On MSNBC’s Morning Joe today, Steven Rattner delved into July’s jobs report, charting the significant improvements in employment and labor force participation while cautioning that covid’s latest resurgence could hinder the economy’s near-term recovery.
Friday’s jobs report was unambiguously good news – 943,000 new jobs added (the best in nearly a year) and a drop in the unemployment rate to 5.4% from 5.9%. Wages also grew meaningfully. But that doesn’t mean the economy is fully recovered or that the current momentum is guaranteed to be maintained.
The unemployment rate is only a partial measure of the strength of employment in America; the other is the percentage of adult Americans who are either working or actively looking for a job. The good news last month is that both moved in the right direction. Unemployment hit a pandemic low and labor force participation matched its pandemic high. But at the same time, at 5.4%, the unemployment rate is still well above its February 2020 level of 3.5% while at 61.7%, the share of Americans in the labor force remains below its pre-pandemic level of 63.3%.
Wages across the economy grew by 4% compared to last year and by 9% relative to the same month in 2019. Wages have been growing particularly sharply for blue collar workers in leisure and hospitality, very welcome news given that many of these Americans are people of color. All told, average hourly wages in this sector are now 16% higher than they were in January 2019 and 10% higher than they were in February 2020. These increases also mean that average wages for these workers are now 4.4% above their pre-pandemic trajectory.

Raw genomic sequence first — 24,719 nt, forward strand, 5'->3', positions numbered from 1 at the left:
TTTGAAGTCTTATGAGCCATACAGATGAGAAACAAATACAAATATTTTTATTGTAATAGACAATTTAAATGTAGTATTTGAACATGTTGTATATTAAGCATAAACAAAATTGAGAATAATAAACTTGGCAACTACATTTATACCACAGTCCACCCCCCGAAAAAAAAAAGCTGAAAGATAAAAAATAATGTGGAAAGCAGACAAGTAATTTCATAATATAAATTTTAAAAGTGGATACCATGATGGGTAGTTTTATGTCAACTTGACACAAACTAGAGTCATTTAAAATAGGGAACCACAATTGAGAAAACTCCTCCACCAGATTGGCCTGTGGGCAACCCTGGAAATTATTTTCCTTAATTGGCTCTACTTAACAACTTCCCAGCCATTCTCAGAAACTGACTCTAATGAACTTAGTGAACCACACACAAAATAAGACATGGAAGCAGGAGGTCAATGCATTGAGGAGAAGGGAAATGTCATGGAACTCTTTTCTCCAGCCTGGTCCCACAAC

Also worth noting: Of the 943,000 new jobs created in July, 380,000 of them were in this sector.
Even this good news does not mean we should yet declare economic victory. For one thing, the United States is still 5.4 million jobs short of February 2020 levels and another 2 million jobs would have been added since then in a normally growing economy. For another, the data for Friday’s jobs report was collected in the middle of July, before the upsurge in cases due to the arrival of the Delta variant. More recent “real time” data, such as restaurant reservations and travel, suggest that the improvement has at least leveled off.